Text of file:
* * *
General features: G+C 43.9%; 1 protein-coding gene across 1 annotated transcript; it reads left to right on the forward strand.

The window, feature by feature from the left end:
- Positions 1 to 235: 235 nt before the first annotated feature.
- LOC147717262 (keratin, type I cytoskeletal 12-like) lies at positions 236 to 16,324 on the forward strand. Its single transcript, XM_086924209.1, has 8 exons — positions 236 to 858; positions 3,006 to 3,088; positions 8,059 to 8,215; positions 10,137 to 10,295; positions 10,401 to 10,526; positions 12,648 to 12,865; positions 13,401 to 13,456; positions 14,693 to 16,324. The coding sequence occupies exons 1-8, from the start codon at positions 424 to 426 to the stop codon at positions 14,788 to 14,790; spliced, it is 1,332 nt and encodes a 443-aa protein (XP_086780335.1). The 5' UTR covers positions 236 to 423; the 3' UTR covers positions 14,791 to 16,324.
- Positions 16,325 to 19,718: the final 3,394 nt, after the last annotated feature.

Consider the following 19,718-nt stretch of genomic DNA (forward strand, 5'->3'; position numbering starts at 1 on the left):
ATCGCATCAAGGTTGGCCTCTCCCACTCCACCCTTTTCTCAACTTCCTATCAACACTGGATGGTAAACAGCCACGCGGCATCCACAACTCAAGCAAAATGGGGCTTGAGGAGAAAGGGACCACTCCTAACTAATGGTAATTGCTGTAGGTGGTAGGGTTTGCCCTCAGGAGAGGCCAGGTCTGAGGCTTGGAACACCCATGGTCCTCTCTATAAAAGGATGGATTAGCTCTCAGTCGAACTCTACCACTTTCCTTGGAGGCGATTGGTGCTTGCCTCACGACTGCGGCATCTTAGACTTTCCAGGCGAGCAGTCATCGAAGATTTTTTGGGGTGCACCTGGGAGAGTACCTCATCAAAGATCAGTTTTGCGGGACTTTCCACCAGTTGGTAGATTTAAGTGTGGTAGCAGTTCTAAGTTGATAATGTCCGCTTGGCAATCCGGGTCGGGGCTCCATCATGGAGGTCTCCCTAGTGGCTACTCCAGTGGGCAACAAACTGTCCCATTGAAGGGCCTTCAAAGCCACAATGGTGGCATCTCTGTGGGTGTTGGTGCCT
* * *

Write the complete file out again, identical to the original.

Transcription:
General features: G+C 43.9%; 1 protein-coding gene across 1 annotated transcript; it reads left to right on the forward strand.

The window, feature by feature from the left end:
- Positions 1 to 235: 235 nt before the first annotated feature.
- LOC147717262 (keratin, type I cytoskeletal 12-like) lies at positions 236 to 16,324 on the forward strand. Its single transcript, XM_086924209.1, has 8 exons — positions 236 to 858; positions 3,006 to 3,088; positions 8,059 to 8,215; positions 10,137 to 10,295; positions 10,401 to 10,526; positions 12,648 to 12,865; positions 13,401 to 13,456; positions 14,693 to 16,324. The coding sequence occupies exons 1-8, from the start codon at positions 424 to 426 to the stop codon at positions 14,788 to 14,790; spliced, it is 1,332 nt and encodes a 443-aa protein (XP_086780335.1). The 5' UTR covers positions 236 to 423; the 3' UTR covers positions 14,791 to 16,324.
- Positions 16,325 to 19,718: the final 3,394 nt, after the last annotated feature.

Consider the following 19,718-nt stretch of genomic DNA (forward strand, 5'->3'; position numbering starts at 1 on the left):
ATCGCATCAAGGTTGGCCTCTCCCACTCCACCCTTTTCTCAACTTCCTATCAACACTGGATGGTAAACAGCCACGCGGCATCCACAACTCAAGCAAAATGGGGCTTGAGGAGAAAGGGACCACTCCTAACTAATGGTAATTGCTGTAGGTGGTAGGGTTTGCCCTCAGGAGAGGCCAGGTCTGAGGCTTGGAACACCCATGGTCCTCTCTATAAAAGGATGGATTAGCTCTCAGTCGAACTCTACCACTTTCCTTGGAGGCGATTGGTGCTTGCCTCACGACTGCGGCATCTTAGACTTTCCAGGCGAGCAGTCATCGAAGATTTTTTGGGGTGCACCTGGGAGAGTACCTCATCAAAGATCAGTTTTGCGGGACTTTCCACCAGTTGGTAGATTTAAGTGTGGTAGCAGTTCTAAGTTGATAATGTCCGCTTGGCAATCCGGGTCGGGGCTCCATCATGGAGGTCTCCCTAGTGGCTACTCCAGTGGGCAACAAACTGTCCCATTGAAGGGCCTTCAAAGCCACAATGGTGGCATCTCTGTGGGTGTTGGTGCCT